- Tight oracle inequalities for low-rank matrix recovery from a minimal number of noisy random measurements. IEEE Transactions on Information Theory 57 (4), pp. 2342–2359. Cited by: Lemma 6.
- Exact matrix completion via convex optimization. Foundations of Computational mathematics 9 (6), pp. 717. Cited by: §1.
- Prediction, learning, and games. Cambridge university press. Cited by: §4.2, Lemma 10, Lemma 9.
- Generalized high-dimensional trace regression via nuclear norm regularization. Journal of econometrics 212 (1), pp. 177–202. Cited by: §6.1.
- Parametric bandits: the generalized linear case. In Advances in Neural Information Processing Systems, pp. 586–594. Cited by: §1, §6.1.
- Low-rank bandits with latent mixtures. arXiv preprint arXiv:1609.01508. Cited by: §2.
- Structured stochastic linear bandits. arXiv preprint arXiv:1606.05693. Cited by: §2.
- Scalable generalized linear bandits: online computation and hashing. In Advances in Neural Information Processing Systems, pp. 99–109. Cited by: §C.2, §3.2.
Bilinear bandits with low-rank structure.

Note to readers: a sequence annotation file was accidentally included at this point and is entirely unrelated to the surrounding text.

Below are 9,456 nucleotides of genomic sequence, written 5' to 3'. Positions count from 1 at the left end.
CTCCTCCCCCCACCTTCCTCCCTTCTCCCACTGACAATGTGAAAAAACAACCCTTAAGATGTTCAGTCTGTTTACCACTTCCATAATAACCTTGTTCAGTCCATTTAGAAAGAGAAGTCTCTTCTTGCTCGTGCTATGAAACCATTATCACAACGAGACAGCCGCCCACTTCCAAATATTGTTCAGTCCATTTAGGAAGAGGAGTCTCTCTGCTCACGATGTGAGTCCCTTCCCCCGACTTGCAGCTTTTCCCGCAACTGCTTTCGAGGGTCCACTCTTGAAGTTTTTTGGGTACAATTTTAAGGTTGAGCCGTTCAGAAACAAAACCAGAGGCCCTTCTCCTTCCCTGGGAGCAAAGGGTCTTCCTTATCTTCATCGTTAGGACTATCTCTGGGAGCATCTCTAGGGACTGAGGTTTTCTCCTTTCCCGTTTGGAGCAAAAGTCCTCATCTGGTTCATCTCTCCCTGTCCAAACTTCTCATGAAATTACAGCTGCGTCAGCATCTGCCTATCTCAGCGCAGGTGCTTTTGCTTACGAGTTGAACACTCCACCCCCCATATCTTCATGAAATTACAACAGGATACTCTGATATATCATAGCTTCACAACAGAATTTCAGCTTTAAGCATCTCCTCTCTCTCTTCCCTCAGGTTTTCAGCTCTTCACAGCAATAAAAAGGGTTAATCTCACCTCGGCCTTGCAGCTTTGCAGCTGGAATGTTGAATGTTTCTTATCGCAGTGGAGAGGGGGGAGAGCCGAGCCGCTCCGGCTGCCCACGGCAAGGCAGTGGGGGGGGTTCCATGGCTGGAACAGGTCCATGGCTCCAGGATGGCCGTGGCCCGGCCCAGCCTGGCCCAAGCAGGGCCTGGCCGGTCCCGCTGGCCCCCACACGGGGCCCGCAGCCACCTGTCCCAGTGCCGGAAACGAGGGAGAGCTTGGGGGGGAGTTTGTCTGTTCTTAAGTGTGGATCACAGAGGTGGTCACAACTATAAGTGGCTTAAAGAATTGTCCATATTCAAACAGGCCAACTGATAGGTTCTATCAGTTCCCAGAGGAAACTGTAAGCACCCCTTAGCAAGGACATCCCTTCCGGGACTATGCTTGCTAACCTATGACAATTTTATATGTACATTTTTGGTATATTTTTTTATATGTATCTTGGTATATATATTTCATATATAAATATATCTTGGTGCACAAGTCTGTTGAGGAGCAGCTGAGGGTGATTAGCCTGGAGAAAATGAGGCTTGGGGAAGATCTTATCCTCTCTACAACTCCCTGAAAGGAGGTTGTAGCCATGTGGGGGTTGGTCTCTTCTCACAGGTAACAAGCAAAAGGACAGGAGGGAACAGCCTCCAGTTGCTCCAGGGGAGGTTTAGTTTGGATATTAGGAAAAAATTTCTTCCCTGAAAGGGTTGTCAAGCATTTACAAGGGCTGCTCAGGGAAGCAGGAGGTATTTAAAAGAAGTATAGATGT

International Conference on Machine Learning, pp. 3163–3172. Cited by: Appendix C, Appendix H, Low-Rank Generalized Linear Bandit Problems, item i, item iii, §1, §1, §2, §4, §6.1, §6, Corollary 16, Lemma 17, Lemma 18, Algorithm 4.
- Bernoulli rank- bandits for click feedback. arXiv preprint arXiv:1703.06513. Cited by: §2.
- Stochastic rank-1 bandits. In Artificial Intelligence and Statistics, pp. 392–401. Cited by: §2.
- Matrix completion from noisy entries. Journal of Machine Learning Research 11 (Jul), pp. 2057–2078. Cited by: §2.
- Stochastic low-rank bandits. arXiv preprint arXiv:1712.04644. Cited by: §2.
- Asymptotically efficient adaptive allocation rules. Advances in applied mathematics 6 (1), pp. 4–22. Cited by: §1.
- Stochastic linear bandits with hidden low rank structure. arXiv preprint arXiv:1901.09490. Cited by: §2.
- Bandit algorithms. preprint. Cited by: Appendix F, §7, §7.
- High-dimensional regression with noisy and missing data: provable guarantees with non-convexity. In Advances in Neural Information Processing Systems, pp. 2726–2734. Cited by: §D.2.